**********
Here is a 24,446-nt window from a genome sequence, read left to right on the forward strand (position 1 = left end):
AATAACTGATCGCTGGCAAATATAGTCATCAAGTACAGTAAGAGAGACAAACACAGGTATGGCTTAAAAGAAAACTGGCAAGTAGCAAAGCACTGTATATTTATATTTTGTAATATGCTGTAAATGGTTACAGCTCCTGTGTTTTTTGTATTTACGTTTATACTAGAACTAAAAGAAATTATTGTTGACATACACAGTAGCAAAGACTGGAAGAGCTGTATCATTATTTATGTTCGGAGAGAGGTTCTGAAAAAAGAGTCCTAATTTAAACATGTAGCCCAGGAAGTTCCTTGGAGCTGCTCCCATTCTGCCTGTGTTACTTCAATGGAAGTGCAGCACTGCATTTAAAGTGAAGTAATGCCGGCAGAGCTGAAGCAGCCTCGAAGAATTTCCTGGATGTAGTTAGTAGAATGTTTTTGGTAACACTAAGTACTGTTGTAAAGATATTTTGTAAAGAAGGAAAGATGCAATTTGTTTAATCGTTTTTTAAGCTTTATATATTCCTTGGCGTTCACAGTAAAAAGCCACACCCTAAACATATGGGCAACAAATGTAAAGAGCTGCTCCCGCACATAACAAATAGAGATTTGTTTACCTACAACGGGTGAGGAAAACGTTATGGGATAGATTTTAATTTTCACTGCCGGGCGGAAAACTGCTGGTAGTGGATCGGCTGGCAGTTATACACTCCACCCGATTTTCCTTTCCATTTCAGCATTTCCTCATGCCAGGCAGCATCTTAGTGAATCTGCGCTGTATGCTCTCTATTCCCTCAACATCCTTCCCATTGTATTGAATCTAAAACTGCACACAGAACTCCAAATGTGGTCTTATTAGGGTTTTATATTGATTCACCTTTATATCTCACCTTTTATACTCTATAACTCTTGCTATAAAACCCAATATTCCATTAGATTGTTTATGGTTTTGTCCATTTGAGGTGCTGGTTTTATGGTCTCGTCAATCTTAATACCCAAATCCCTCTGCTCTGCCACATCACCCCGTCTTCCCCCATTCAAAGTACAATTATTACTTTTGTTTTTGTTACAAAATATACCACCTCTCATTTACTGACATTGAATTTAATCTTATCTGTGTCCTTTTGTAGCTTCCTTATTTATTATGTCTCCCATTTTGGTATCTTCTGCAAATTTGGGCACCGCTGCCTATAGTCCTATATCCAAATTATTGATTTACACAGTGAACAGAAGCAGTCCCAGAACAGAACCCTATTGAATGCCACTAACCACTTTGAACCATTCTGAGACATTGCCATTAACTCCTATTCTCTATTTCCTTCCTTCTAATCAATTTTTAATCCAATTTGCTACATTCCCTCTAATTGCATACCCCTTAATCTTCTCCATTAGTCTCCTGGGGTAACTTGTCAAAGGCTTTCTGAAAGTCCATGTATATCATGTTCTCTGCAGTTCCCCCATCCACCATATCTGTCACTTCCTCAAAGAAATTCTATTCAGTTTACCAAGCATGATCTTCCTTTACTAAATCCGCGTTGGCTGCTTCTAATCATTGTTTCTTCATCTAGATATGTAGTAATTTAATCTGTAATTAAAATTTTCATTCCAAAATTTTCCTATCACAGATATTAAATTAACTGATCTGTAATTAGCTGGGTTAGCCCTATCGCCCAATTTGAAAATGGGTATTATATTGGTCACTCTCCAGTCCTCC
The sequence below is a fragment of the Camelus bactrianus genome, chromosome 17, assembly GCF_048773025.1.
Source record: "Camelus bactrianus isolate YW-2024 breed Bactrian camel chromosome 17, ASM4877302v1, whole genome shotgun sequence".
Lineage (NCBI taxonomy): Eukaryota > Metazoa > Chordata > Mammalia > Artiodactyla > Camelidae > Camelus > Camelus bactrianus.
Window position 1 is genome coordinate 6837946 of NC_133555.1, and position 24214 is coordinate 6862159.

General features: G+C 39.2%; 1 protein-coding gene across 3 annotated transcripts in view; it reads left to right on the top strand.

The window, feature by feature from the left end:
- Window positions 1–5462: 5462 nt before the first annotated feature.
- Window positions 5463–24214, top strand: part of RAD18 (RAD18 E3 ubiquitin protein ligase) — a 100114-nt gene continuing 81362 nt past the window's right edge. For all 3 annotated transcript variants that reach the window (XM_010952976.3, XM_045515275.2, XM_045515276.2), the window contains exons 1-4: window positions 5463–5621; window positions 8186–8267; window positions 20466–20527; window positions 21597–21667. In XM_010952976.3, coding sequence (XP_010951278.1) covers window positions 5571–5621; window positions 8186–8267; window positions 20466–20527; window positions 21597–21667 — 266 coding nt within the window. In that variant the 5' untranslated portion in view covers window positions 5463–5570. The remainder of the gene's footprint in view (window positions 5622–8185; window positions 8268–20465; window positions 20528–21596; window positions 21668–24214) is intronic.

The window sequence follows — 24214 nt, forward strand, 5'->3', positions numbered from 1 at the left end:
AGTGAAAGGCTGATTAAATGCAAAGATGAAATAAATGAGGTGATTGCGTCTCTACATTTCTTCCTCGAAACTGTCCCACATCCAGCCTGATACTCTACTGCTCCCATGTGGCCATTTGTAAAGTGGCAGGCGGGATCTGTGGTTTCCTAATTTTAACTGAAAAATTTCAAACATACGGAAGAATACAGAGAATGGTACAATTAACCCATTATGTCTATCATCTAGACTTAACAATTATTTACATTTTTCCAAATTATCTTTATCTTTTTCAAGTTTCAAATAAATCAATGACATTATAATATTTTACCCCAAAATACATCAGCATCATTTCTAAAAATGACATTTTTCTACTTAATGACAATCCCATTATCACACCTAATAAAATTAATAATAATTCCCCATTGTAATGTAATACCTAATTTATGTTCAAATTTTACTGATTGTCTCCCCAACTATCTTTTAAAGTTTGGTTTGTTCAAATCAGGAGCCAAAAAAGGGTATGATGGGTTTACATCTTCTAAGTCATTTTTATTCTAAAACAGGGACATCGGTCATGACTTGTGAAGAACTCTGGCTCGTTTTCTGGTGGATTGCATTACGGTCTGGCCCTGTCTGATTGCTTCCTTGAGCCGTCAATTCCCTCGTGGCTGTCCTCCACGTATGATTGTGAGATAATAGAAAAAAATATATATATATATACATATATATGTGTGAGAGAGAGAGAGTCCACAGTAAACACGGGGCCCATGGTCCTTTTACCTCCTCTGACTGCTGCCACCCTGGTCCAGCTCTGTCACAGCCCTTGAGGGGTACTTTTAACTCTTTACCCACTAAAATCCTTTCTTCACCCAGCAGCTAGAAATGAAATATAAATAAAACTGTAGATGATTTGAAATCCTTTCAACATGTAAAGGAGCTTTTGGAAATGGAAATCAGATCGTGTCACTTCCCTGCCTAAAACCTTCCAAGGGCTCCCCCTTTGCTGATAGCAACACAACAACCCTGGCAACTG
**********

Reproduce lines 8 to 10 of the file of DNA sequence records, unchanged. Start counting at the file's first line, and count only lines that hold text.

The window, feature by feature from the left end:
- Window positions 1–5462: 5462 nt before the first annotated feature.
- Window positions 5463–24214, top strand: part of RAD18 (RAD18 E3 ubiquitin protein ligase) — a 100114-nt gene continuing 81362 nt past the window's right edge. For all 3 annotated transcript variants that reach the window (XM_010952976.3, XM_045515275.2, XM_045515276.2), the window contains exons 1-4: window positions 5463–5621; window positions 8186–8267; window positions 20466–20527; window positions 21597–21667. In XM_010952976.3, coding sequence (XP_010951278.1) covers window positions 5571–5621; window positions 8186–8267; window positions 20466–20527; window positions 21597–21667 — 266 coding nt within the window. In that variant the 5' untranslated portion in view covers window positions 5463–5570. The remainder of the gene's footprint in view (window positions 5622–8185; window positions 8268–20465; window positions 20528–21596; window positions 21668–24214) is intronic.